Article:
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[Discuss] Backing up the entire software installation

I cover some of this in the "Cloning" article at:

(Feel free to copy, re-use, expand, edit the content using the new blu wiki
<> if anyone is so inclined)

On Thu, Oct 25, 2018 at 1:12 PM Derek Martin <invalid at> wrote:

> On Wed, Oct 24, 2018 at 08:53:01PM -0400, Nancy Allison wrote:
> > I have Fedora 28 and lots of programs installed. I use a backup for my
> > files, but I dread the day I have to start with a new computer and
> > reinstall all my programs.
> >
> > Is it possible to create a copy of everything, my Fedora 28 operating
> > system, all the programs, all the nifty Firefox plug-ins, all my
> Favorites
> > -- everything? So if this hard drive died and I needed to get a new
> laptop,
> > I could copy over the entire contents of this computer without having to
> > recreate it?
> I don't sysadmin professionally anymore, but when I did, I also
> preferred the same solutiion as Rich:  Don't back up OS and software,
> do a fresh install.  And I still prefer that.  It's usually faster and
> easier, and it also gives you a nice opportunity to update to more
> recent versions of things, if you haven't been keeping up with
> updates, or even update to a newer OS.
> Your package manager can list all of the packages you have installed.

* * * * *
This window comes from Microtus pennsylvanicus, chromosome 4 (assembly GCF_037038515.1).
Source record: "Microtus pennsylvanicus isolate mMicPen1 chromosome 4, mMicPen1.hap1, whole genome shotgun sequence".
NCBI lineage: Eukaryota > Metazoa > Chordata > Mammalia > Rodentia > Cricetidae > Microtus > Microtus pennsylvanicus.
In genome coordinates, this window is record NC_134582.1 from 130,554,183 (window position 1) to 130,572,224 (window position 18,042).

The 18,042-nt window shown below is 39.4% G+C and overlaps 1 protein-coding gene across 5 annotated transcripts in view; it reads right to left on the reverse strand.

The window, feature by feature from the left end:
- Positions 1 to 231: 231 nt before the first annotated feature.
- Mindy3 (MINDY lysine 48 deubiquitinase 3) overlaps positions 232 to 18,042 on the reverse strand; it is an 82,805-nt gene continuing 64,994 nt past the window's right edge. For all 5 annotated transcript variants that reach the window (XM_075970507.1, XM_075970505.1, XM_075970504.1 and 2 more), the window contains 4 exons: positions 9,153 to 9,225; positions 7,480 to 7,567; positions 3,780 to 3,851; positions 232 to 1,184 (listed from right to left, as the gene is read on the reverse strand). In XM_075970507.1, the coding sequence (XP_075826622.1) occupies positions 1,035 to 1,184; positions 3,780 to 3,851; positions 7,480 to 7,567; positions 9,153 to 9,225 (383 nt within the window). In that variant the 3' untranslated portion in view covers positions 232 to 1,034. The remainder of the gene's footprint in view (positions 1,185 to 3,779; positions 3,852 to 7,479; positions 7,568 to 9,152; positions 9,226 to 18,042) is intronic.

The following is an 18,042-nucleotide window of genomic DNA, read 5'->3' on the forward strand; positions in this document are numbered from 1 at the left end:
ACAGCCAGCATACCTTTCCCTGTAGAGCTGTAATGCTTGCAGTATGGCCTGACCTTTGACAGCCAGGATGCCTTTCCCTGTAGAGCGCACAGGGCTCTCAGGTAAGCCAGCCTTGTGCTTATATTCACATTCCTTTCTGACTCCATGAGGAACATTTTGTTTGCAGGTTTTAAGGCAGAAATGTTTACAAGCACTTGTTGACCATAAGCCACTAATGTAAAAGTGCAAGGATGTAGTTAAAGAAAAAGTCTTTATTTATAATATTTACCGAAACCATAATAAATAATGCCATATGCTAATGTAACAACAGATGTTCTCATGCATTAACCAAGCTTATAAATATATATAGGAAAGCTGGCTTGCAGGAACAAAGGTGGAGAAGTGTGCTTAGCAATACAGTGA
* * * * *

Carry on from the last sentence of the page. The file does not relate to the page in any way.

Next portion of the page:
> Do that, and save the output to a file somewhere, obviously at least
> making one copy that's not stored on the machine itself.
> Note that when you're doing a recovery, if you install substantially
> newer versions of things, be sure to restore your home directory
> BEFORE logging in as your own user.  This way, most things can detect
> that the configs are from a previous version and update them,
> minimuzing issues related to upgrades.
> > If I can't do that, how can I at least generate some kind of list of
> > everything I have installed so I don't have to rack my brains trying to
> > remember everything I had on this box?
> If you made a lot of custom edits to configuration files (like
> DNS, mailer agent config files, etc.) it's a good idea to keep those
> under some kind of source revision control system, and back up the
> repository.  You could of course also just copy them off periodically.
> For your home directory, which should contain your configurations for
> the applications you use as well as your own data, you can just use
> tar, cpio, or some similar archive program to make a back-up of your
> home directory.
> One issue to be aware of is that some desktop environments, like
> Gnome, may store paths containing your username or hostname, so when
> you reinstall, if you change your hostname or username you may have
> problems with the DTE finding things.  You can of course fix them
> manually... but it's better to just use the same names.
> --
> Derek D. Martin   GPG Key ID: 0xDFBEAD02
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